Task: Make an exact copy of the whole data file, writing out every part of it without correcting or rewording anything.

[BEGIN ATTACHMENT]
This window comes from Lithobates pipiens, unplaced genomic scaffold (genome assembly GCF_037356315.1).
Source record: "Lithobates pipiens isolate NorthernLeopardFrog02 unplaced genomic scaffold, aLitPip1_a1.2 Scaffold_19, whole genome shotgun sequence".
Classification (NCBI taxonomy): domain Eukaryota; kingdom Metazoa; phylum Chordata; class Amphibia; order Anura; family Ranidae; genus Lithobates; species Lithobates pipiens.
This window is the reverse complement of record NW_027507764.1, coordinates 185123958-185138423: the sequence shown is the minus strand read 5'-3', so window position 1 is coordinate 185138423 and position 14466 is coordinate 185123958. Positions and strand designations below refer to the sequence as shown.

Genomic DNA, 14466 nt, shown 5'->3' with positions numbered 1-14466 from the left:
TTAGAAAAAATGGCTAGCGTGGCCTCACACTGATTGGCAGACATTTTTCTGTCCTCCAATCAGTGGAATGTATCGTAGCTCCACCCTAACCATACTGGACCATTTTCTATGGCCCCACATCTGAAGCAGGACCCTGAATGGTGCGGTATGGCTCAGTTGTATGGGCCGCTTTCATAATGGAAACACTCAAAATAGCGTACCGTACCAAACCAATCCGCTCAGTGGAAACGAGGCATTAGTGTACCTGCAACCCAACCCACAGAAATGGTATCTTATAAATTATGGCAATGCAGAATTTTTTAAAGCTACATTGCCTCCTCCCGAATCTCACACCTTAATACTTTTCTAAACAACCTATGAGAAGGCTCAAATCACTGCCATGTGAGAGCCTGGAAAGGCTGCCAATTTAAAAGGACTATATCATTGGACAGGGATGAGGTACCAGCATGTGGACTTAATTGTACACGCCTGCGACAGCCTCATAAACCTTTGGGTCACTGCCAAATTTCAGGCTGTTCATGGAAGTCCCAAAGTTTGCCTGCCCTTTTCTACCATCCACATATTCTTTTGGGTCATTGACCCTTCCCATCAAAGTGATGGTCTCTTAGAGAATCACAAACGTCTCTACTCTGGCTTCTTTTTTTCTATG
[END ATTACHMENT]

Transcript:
This window comes from Lithobates pipiens, unplaced genomic scaffold (genome assembly GCF_037356315.1).
Source record: "Lithobates pipiens isolate NorthernLeopardFrog02 unplaced genomic scaffold, aLitPip1_a1.2 Scaffold_19, whole genome shotgun sequence".
Classification (NCBI taxonomy): domain Eukaryota; kingdom Metazoa; phylum Chordata; class Amphibia; order Anura; family Ranidae; genus Lithobates; species Lithobates pipiens.
This window is the reverse complement of record NW_027507764.1, coordinates 185123958-185138423: the sequence shown is the minus strand read 5'-3', so window position 1 is coordinate 185138423 and position 14466 is coordinate 185123958. Positions and strand designations below refer to the sequence as shown.

Genomic DNA, 14466 nt, shown 5'->3' with positions numbered 1-14466 from the left:
TTAGAAAAAATGGCTAGCGTGGCCTCACACTGATTGGCAGACATTTTTCTGTCCTCCAATCAGTGGAATGTATCGTAGCTCCACCCTAACCATACTGGACCATTTTCTATGGCCCCACATCTGAAGCAGGACCCTGAATGGTGCGGTATGGCTCAGTTGTATGGGCCGCTTTCATAATGGAAACACTCAAAATAGCGTACCGTACCAAACCAATCCGCTCAGTGGAAACGAGGCATTAGTGTACCTGCAACCCAACCCACAGAAATGGTATCTTATAAATTATGGCAATGCAGAATTTTTTAAAGCTACATTGCCTCCTCCCGAATCTCACACCTTAATACTTTTCTAAACAACCTATGAGAAGGCTCAAATCACTGCCATGTGAGAGCCTGGAAAGGCTGCCAATTTAAAAGGACTATATCATTGGACAGGGATGAGGTACCAGCATGTGGACTTAATTGTACACGCCTGCGACAGCCTCATAAACCTTTGGGTCACTGCCAAATTTCAGGCTGTTCATGGAAGTCCCAAAGTTTGCCTGCCCTTTTCTACCATCCACATATTCTTTTGGGTCATTGACCCTTCCCATCAAAGTGATGGTCTCTTAGAGAATCACAAACGTCTCTACTCTGGCTTCTTTTTTTCTATG